My husband’s stomach is my canary in the mine. If something is not easy to digest, he can tell and lets me know right away. As he has fully recovered from a wheat allergy, he knows which forms of wheat and which preparation methods sit best in his stomach and which do not.
While my properly prepared grain dishes made with wheat or spelt digest fine for him, once he tried the einkorn, he could tell that his digestion was even lighter for the experience, possibly because einkorn is so low in gluten.
Better digestion means better absorption of nutrients, so einkorn surpassed the competition in that category.
Reason #3: Einkorn is Different from Modern Wheat
The first thing I noticed when I ground einkorn into flour for the first time was how much smaller a grain of einkorn is compared with a grain of modern wheat. They are about half the size!
In addition, the telltale crease on one side of a grain of modern wheat is absent from a grain of einkorn. The reason for the differences is that over the centuries, humans have gradually changed the genetics of wheat by selecting those seeds at harvest time that suited the goal of higher yields and more gluten which worked well for larger farms and larger scale agriculture, production, and distribution of wheat products.
Reason #4: Einkorn is The Purest Form of Wheat Available
Einkorn is like most plants in that it is a diploid meaning it contains 2 sets of chromosomes. About 2,000 years after einkorn wheat, emmer wheat was created by the hybridization of 2 wild grasses. Consequently, emmer has 4 sets of chromosomes. Kamut and Durum wheat are both descendents of emmer.
Spelt, an heirloom wheat, is the result of hybridization between cultivated emmer and another wild grass and so contains six sets of chromosomes. Modern wheat is a descendent of spelt.
Note that while extensive hybridization of wheat has occurred over the millenia, there is currently no genetically modified wheat on the market.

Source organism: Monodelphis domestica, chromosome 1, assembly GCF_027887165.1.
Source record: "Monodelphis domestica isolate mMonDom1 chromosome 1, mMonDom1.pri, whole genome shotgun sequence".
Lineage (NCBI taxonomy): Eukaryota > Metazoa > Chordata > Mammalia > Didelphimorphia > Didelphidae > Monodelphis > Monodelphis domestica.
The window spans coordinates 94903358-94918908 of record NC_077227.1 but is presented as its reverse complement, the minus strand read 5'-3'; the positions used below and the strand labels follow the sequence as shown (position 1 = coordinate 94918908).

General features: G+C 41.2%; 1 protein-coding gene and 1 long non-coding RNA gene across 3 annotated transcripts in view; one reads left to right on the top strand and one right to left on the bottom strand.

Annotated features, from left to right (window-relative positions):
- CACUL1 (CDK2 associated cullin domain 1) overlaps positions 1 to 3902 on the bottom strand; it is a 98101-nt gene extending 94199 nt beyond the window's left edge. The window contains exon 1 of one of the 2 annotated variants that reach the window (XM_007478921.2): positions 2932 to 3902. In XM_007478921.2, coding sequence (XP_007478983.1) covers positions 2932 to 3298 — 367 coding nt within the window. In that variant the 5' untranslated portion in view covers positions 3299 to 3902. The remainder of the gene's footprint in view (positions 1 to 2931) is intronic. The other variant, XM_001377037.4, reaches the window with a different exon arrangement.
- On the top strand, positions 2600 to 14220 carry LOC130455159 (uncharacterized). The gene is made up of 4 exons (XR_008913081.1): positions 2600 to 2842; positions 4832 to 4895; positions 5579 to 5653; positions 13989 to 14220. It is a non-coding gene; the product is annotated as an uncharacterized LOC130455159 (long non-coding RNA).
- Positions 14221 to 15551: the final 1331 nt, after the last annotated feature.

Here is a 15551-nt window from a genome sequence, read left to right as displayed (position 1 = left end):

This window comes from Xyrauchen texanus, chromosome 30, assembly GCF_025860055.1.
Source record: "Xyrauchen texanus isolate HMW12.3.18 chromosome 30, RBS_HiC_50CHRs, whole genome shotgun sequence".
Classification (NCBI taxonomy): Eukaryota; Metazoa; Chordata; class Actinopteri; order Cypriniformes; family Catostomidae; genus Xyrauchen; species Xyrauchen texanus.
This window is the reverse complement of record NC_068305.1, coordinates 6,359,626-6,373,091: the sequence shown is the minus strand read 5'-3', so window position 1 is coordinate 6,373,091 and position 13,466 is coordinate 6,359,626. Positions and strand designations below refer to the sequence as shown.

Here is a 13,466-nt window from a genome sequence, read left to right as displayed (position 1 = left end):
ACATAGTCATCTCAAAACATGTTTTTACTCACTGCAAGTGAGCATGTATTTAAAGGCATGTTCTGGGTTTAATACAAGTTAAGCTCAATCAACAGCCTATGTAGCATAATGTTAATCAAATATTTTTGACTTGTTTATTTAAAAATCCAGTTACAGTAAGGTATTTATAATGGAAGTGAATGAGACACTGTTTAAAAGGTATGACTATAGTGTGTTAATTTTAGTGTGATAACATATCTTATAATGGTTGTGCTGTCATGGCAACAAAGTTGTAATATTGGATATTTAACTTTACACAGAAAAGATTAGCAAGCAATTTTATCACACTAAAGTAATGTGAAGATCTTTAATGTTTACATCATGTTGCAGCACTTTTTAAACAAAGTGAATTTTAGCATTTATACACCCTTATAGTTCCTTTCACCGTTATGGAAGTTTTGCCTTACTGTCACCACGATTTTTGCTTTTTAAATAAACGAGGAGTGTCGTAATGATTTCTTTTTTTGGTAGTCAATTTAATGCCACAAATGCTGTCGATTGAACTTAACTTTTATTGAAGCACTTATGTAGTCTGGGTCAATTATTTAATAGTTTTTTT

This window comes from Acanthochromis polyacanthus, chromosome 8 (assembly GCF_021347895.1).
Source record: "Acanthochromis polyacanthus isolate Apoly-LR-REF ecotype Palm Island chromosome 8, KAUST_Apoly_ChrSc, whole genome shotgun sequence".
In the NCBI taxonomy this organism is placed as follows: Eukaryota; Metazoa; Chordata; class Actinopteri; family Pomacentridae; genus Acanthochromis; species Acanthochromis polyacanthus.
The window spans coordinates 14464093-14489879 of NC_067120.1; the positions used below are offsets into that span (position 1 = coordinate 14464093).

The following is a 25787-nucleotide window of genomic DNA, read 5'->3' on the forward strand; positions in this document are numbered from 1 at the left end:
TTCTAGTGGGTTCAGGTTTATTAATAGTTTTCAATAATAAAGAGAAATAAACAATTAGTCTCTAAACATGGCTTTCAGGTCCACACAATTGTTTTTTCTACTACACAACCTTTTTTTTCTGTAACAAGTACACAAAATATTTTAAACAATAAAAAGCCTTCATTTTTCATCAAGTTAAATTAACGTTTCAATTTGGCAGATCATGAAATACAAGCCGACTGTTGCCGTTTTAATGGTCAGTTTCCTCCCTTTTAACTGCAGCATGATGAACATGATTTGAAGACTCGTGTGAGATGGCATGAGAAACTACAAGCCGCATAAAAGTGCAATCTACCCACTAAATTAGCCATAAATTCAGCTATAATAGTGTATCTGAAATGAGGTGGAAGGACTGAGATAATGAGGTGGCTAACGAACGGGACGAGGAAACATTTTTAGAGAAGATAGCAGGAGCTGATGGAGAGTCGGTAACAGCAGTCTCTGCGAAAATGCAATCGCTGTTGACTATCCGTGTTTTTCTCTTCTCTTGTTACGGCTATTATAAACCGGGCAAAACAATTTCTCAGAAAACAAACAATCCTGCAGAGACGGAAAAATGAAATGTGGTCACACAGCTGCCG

As you can see, einkorn is the purest and most ancient form of wheat available as it only has 2 sets of chromosomes and naturally contains a very different composition of gluten that is easier to digest for many with non-genetic gluten intolerance. Yes, there really is such a thing as good gluten!
Where to Source the Best Quality Einkorn
The only downside of einkorn is that it is not yet widely available as it is too new to the American market. My healthy shopping guide lists sources that are fast and affordable to ship to your door that I use myself.
The organic einkorn wheat berries from these sources are grown and packaged on one secluded and pristine farm in Tuscany. It is very important to rotate crops on this farm because in the hills, yields are low and the land must stay fertile.
What this means is that this particular source of organic einkorn comes from fields that were used for pasture for five years prior as well as a year of cultivation of chick peas, lentils or fava beans. This ensures that there is no risk of cross-contamination with other types of grains and that each year’s crop of einkorn comes from truly fertile earth.
Have you tried einkorn wheat yet? If so, what observations have you made about this ancient, unhybridized wheat?
Sarah, The Healthy Home Economist